MAST campus nearly doubling in size

Miami-Dade County Public Schools (MDCPS) that was made to expand MAST to 1,500 students, most hailing from Key Biscayne, saw great opposition from the community.
Now, a new generation of students and staff at MAST Academy has seen the vast changes that the addition to our campus has made, and waits hopefully for the construction to finish.
“The building is on target, the timetable sets completion for July, and the building will be ready for the beginning of the next school year,” Assistant Principal Michael Gould said.
The new building is easily the largest structure on Rickenbacker Causeway, yet the modern building is designed to integrate into the landscape.
It will feature two floors of parking, with a large drop off zone for MAST students. The building will include a music and choir room, as well as new classrooms to be used by all grades and both the Maritime and Cambridge programs.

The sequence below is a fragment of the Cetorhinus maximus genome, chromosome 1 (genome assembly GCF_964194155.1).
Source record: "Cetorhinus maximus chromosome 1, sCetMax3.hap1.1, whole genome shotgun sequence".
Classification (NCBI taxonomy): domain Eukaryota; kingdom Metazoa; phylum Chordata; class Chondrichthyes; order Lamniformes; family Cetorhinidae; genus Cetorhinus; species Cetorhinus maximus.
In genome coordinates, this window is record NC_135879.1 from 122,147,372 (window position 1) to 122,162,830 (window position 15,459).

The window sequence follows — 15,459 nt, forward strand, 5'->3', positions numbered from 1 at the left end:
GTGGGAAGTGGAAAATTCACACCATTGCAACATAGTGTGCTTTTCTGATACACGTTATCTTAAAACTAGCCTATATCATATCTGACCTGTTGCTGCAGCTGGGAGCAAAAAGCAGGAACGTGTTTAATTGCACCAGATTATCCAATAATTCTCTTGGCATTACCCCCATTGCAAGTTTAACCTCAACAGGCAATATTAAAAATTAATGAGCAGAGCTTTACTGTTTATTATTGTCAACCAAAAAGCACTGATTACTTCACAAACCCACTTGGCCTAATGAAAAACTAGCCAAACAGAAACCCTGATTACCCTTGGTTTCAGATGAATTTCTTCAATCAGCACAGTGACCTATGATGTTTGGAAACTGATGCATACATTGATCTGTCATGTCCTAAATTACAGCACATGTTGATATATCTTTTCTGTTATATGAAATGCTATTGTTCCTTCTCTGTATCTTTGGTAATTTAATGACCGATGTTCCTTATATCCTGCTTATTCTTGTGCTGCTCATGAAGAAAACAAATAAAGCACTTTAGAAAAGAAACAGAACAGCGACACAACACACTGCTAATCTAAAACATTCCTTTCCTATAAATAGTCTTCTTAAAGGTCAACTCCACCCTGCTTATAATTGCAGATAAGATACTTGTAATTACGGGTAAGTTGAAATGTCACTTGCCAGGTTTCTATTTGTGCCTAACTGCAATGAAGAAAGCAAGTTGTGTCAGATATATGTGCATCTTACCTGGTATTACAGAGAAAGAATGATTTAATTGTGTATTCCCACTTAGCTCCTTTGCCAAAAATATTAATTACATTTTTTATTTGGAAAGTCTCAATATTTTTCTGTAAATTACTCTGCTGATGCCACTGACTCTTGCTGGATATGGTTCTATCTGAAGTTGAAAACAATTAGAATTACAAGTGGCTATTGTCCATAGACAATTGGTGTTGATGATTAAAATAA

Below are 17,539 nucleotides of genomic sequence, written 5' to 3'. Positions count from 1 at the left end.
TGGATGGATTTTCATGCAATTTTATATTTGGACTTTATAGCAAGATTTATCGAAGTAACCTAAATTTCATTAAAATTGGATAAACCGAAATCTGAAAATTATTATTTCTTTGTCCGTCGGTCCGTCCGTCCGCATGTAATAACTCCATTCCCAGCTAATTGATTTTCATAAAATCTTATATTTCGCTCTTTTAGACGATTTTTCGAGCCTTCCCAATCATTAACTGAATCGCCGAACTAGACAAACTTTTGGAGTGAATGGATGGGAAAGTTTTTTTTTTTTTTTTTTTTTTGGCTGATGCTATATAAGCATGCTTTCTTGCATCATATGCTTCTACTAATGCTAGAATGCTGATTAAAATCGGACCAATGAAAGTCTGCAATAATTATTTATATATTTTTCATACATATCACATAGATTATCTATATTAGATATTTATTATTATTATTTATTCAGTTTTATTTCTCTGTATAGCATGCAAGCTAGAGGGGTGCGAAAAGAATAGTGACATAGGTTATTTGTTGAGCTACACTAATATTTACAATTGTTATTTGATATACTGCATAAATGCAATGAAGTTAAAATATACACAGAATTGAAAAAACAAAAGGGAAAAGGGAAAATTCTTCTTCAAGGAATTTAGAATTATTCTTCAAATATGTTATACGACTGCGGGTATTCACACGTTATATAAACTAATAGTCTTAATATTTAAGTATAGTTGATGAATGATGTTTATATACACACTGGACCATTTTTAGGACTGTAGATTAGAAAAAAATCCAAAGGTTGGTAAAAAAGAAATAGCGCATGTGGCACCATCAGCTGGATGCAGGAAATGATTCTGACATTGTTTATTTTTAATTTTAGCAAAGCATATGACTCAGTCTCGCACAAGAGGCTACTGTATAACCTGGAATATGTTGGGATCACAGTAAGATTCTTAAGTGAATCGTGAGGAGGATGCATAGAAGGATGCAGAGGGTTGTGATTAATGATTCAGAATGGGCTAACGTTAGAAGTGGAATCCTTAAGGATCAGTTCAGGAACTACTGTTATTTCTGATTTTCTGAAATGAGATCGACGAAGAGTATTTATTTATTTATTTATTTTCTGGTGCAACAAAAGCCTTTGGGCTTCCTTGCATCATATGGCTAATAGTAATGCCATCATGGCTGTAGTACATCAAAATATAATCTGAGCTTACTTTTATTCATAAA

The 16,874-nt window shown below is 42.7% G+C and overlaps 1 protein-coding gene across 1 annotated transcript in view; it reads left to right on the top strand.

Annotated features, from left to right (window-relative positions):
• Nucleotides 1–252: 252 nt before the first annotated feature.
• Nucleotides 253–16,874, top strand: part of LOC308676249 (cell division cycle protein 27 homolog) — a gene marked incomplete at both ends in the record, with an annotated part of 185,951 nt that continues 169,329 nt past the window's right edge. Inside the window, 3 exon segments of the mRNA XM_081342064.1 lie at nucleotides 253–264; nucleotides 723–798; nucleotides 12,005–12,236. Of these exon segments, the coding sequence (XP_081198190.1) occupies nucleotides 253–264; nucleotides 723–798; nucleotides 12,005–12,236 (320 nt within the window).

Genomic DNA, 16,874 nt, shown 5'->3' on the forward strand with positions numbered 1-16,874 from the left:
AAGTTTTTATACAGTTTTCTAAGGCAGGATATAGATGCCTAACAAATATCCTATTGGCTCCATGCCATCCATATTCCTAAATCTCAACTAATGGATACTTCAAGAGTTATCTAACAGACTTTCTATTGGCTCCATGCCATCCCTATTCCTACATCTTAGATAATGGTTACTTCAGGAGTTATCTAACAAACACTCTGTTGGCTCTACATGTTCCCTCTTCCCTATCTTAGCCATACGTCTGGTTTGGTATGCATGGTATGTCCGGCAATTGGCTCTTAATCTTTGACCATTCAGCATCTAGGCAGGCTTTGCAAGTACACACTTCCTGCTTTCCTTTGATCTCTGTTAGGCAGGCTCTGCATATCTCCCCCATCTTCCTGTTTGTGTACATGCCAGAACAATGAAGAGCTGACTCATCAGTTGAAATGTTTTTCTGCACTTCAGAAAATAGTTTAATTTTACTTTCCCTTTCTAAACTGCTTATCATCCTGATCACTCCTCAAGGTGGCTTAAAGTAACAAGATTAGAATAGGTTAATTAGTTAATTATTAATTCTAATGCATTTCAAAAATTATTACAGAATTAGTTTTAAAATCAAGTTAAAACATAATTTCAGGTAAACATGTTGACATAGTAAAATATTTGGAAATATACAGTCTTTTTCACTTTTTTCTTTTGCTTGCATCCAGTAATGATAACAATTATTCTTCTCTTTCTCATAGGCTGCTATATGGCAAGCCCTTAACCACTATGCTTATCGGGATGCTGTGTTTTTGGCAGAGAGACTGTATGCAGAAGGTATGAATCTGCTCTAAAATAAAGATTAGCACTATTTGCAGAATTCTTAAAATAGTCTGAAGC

“The building will be for everyone, all grades, middle school and high school, Cambridge and Maritime,” Gould said.
The old MAST building will be heavily remodeled as well. In May, the engineering equipment will be removed and over the summer replaced with new equipment.
The larger science labs (those whose windows face the bay) will be fully renovated and two new science labs will be created in the space currently occupied by English teacher Karen Sutton’s classroom.
Both the second floor and the auditorium will be outfitted with new carpeting. Additionally, both the art and culinary rooms will be renovated.
On the last day of school, the portables will be removed and concession stands and restrooms for the soccer field will take their place.
Most of the classes currently in the portables will be relocated to the new building, along with the newspaper and Cayce Benton’s classes.
It is confirmed that next year there will be a seventh grade added, although the exact number of seventh grade students is still unknown. This expansion is the second phase of the middle school plan, which hopes to add grades 6-8 to MAST, and is a test to see how younger middle-school students adapt to MAST.
Other large-scale construction projects on the causeway include the new addition to the University of Miami Rosenstiel School of Marine and Atmospheric science campus, which includes a new helicopter observation platform.